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The Birmingham Project

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20130812162327-bey_birmingham_janice
Janice Kemp and Triniti Williams, 2012 Archival Pigment Prints Mounted to Dibond 40 X 64 Inches (two Separate 40 X 32 Inch Photographs) © Courtesy of the Artist and Rena Bransten Gallery
The Birmingham Project

1275 Minnesota Street
San Francisco, CA 94107
September 5th, 2013 - October 19th, 2013
Opening: September 5th, 2013 5:30 PM - 7:00 PM

QUICK FACTS
WEBSITE:  
http://renabranstengallery.com/
NEIGHBORHOOD:  
Potrero District
EMAIL:  
info@renabranstengallery.com
PHONE:  
415.982.3292
OPEN HOURS:  
Tue-Sat, 11-5
TAGS:  
portraits, photography

DESCRIPTION

The Rena Bransten Gallery is pleased to present an exhibition of new photographs by Dawoud Bey titled The Birmingham Project that will run through September and October, 2013.

Dawoud Bey is best known for his portrait series that introduce individuals on both sides of the camera to each other in an effort to broaden awareness of who “the others” all around us are – in our neighborhoods, schools, interest groups, community and beyond. By making his photographic subjects part of the art process, Bey hopes to expand and balance an understanding between viewer and viewed so both sides see that “the bigger picture” in any context is the shared experience of observation and recognition – where opposing sides may see what they might have in common - as humans – exchanging views.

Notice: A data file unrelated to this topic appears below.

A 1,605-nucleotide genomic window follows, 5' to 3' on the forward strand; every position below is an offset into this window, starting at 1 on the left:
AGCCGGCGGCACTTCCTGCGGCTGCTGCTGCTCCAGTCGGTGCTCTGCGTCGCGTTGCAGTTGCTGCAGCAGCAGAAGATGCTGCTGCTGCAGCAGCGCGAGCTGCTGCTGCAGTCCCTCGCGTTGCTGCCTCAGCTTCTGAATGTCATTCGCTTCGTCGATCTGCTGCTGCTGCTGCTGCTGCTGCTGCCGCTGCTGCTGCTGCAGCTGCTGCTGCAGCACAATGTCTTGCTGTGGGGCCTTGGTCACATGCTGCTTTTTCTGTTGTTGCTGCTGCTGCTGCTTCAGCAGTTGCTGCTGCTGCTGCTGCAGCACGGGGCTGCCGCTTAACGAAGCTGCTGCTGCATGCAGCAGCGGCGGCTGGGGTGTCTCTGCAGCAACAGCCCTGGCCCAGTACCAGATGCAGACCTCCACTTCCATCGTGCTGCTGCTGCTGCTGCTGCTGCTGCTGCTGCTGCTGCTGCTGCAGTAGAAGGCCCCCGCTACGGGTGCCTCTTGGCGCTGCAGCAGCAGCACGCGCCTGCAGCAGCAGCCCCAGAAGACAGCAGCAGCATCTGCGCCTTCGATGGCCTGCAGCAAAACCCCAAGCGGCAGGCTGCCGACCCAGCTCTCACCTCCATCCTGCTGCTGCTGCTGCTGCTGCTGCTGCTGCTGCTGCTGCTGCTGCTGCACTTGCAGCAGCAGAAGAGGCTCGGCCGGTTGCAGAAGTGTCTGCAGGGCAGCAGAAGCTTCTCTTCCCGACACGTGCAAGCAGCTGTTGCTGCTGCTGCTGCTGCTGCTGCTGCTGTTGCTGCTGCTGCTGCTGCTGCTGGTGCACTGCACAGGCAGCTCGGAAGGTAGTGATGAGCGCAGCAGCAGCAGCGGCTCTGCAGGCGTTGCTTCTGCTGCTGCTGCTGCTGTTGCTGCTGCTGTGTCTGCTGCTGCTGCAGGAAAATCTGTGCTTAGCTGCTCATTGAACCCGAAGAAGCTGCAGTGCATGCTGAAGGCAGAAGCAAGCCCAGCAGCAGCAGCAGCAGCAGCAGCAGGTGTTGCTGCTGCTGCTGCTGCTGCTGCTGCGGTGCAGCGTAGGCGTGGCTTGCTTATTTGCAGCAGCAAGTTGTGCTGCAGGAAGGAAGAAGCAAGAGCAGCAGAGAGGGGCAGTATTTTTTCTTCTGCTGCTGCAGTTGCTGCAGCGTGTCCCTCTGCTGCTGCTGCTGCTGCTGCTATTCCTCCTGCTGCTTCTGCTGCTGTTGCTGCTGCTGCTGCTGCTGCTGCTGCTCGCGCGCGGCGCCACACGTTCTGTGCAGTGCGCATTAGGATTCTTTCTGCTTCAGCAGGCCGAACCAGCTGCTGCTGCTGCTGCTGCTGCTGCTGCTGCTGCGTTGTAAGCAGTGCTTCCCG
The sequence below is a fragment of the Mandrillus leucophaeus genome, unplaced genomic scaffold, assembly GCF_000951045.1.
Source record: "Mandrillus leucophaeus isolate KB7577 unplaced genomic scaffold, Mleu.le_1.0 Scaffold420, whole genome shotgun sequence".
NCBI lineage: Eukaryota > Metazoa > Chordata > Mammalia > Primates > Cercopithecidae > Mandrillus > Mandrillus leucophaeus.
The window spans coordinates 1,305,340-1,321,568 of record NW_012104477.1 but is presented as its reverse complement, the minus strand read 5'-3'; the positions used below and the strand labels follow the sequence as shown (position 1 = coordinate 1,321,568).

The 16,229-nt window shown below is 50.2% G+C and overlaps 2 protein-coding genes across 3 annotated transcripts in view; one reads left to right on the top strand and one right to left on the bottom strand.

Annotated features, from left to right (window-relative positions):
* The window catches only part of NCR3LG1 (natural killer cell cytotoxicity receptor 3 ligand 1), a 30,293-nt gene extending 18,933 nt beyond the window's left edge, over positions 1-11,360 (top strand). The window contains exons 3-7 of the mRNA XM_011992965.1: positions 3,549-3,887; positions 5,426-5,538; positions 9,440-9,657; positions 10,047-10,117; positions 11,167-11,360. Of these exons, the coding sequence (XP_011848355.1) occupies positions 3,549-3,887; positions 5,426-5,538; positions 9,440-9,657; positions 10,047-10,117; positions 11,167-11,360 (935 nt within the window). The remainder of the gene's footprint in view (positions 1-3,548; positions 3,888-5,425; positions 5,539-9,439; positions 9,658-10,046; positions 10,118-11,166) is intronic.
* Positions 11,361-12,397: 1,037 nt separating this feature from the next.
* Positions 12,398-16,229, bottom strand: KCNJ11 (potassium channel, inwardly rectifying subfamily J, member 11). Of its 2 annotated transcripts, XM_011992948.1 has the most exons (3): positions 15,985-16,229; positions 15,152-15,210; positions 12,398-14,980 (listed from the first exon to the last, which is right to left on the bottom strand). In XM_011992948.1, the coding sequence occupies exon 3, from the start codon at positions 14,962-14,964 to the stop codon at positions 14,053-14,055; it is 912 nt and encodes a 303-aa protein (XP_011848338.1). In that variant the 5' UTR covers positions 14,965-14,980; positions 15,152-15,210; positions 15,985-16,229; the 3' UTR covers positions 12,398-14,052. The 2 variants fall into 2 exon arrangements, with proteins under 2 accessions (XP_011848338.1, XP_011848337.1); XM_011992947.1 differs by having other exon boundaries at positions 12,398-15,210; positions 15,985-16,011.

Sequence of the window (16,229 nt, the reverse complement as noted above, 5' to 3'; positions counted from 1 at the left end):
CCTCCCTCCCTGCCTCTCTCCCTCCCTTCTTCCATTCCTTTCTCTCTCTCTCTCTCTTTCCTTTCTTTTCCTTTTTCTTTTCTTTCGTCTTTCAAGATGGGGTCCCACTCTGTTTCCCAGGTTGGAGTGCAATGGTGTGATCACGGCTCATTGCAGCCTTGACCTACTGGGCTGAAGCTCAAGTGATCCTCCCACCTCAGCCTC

Portraits in The Birmingham Project commemorate the four girls killed in 1963 when the 67th Street Birmingham Baptist church was bombed and the two boys killed later that same day in a separate incident of racial violence.  While the source events were shocking and senseless, the pictures serve as reminders of the strength and beauty possible in the aftermath of a tragedy when healing is shared by family and community. 

In these portraits, Bey photographed local Birmingham inhabitants – men, women, and children – of the same ages as the deceased and at the ages they would be today if they had survived.  Surprisingly, the historical references for the portraits do not in any way burden them with sentimentality, rather, their presentation as diptychs give viewers a vision of the child plus their fulfilled potential as an adult.  The warmth and charm Bey has captured in the pairings give each set a stunning and convincing immediacy showing the power of art to enhance and transform experience.

Bey has an undergraduate degree from Empire State College, S.U.N.Y. and an MFA degree from Yale University School of Art. He has exhibited widely in the US and was included in the 2000 Whitney Biennial. He currently lives in Chicago and teaches at Columbia College.